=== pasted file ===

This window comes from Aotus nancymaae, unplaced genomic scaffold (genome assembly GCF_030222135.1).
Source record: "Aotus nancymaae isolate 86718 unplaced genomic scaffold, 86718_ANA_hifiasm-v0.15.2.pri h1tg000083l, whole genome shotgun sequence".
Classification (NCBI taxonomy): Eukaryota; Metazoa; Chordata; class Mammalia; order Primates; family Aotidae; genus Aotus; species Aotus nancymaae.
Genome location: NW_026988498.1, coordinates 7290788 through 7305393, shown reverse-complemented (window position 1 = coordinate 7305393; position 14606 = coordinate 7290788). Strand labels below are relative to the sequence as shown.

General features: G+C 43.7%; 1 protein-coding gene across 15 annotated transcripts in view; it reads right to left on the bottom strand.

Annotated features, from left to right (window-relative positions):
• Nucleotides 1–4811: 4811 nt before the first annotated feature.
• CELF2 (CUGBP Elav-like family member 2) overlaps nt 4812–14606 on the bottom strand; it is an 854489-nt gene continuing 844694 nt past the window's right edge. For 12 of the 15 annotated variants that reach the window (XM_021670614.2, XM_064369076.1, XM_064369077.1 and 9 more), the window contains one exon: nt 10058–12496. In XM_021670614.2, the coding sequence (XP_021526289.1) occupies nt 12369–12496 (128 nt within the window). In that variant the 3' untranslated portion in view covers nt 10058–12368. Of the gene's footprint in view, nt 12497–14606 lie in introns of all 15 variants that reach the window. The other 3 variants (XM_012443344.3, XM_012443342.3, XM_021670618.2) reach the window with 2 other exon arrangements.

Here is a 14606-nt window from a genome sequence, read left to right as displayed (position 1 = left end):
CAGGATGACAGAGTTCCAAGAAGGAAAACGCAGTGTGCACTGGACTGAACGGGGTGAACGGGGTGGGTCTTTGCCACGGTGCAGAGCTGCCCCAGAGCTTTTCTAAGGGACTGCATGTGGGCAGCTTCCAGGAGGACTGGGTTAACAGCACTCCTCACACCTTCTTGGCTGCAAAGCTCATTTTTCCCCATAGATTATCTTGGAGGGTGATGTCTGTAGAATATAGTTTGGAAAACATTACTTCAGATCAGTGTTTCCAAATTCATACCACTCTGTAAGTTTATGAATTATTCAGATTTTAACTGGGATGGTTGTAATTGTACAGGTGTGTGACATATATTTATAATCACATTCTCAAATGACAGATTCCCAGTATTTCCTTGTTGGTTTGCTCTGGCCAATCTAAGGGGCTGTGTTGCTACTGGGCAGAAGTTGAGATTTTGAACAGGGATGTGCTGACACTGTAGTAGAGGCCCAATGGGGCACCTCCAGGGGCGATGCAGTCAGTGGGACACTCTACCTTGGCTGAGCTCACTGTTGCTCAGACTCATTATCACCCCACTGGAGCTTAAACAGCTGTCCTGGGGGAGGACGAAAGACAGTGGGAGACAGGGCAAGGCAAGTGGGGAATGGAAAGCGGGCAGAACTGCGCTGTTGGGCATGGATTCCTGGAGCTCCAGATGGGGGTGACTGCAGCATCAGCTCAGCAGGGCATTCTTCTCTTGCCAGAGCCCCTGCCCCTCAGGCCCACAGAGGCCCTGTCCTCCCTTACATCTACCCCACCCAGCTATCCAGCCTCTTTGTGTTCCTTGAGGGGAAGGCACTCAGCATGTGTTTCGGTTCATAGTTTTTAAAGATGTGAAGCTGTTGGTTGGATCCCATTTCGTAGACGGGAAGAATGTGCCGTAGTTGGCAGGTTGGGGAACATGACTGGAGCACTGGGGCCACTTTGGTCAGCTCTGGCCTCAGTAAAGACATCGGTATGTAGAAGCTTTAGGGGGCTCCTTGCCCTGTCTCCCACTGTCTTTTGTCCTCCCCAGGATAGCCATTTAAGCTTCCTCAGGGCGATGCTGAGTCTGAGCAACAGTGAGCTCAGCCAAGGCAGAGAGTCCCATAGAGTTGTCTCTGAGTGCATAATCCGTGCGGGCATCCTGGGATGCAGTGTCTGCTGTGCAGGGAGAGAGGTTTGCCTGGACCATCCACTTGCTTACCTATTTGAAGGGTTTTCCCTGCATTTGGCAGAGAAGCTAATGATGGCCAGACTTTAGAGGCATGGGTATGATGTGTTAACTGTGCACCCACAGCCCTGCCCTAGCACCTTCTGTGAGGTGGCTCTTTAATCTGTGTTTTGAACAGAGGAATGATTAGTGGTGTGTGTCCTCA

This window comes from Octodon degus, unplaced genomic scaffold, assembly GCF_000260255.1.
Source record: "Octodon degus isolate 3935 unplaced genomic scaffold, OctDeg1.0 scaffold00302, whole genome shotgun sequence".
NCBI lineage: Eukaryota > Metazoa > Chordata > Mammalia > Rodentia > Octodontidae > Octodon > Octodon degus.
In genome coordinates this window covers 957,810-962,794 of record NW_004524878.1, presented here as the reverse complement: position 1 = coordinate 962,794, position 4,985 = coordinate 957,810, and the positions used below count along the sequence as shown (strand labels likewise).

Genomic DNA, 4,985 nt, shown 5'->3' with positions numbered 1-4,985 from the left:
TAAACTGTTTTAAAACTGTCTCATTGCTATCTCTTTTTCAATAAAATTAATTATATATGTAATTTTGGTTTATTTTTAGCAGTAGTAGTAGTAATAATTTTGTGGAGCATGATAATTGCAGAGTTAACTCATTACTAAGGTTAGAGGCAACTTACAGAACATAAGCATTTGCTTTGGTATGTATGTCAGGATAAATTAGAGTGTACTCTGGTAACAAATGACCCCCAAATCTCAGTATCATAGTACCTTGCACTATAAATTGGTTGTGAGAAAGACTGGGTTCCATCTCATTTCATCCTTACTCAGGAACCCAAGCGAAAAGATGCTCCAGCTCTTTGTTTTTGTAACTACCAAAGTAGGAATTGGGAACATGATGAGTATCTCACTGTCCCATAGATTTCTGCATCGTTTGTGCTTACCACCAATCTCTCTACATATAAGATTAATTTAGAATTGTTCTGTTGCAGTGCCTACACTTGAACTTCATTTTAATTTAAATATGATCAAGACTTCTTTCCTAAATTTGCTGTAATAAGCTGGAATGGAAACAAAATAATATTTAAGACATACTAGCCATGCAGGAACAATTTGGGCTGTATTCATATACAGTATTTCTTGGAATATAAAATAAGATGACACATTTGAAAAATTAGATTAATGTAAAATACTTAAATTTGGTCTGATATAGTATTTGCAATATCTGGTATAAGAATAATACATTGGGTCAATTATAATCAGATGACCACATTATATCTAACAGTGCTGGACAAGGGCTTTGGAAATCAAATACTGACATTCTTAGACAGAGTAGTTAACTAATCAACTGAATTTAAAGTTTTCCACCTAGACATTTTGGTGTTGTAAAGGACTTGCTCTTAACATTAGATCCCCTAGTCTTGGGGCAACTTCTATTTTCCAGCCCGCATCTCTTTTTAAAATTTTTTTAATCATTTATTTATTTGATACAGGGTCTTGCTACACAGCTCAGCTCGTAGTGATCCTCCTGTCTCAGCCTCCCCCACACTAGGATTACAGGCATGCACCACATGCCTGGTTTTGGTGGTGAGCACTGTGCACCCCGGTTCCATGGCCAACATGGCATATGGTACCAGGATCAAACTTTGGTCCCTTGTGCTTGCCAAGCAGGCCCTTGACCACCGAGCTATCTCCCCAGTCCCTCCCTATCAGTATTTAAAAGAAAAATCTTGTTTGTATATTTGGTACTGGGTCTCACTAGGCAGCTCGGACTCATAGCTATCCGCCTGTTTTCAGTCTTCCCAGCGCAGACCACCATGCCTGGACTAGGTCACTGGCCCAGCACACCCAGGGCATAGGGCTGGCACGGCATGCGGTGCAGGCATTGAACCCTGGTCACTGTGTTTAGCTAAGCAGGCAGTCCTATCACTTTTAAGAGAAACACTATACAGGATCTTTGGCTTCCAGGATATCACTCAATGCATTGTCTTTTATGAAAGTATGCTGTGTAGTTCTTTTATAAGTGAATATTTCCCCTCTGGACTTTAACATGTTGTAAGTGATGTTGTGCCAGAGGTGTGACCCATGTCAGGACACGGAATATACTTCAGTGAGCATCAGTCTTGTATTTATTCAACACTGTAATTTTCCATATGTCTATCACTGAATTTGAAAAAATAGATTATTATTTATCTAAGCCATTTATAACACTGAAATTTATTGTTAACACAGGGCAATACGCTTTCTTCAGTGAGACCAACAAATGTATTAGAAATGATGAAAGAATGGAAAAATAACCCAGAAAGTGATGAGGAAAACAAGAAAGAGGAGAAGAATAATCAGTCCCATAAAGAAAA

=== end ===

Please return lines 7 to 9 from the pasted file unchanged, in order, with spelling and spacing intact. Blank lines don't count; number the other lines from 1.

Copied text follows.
• Nucleotides 1–4811: 4811 nt before the first annotated feature.
• CELF2 (CUGBP Elav-like family member 2) overlaps nt 4812–14606 on the bottom strand; it is an 854489-nt gene continuing 844694 nt past the window's right edge. For 12 of the 15 annotated variants that reach the window (XM_021670614.2, XM_064369076.1, XM_064369077.1 and 9 more), the window contains one exon: nt 10058–12496. In XM_021670614.2, the coding sequence (XP_021526289.1) occupies nt 12369–12496 (128 nt within the window). In that variant the 3' untranslated portion in view covers nt 10058–12368. Of the gene's footprint in view, nt 12497–14606 lie in introns of all 15 variants that reach the window. The other 3 variants (XM_012443344.3, XM_012443342.3, XM_021670618.2) reach the window with 2 other exon arrangements.

Here is a 14606-nt window from a genome sequence, read left to right as displayed (position 1 = left end):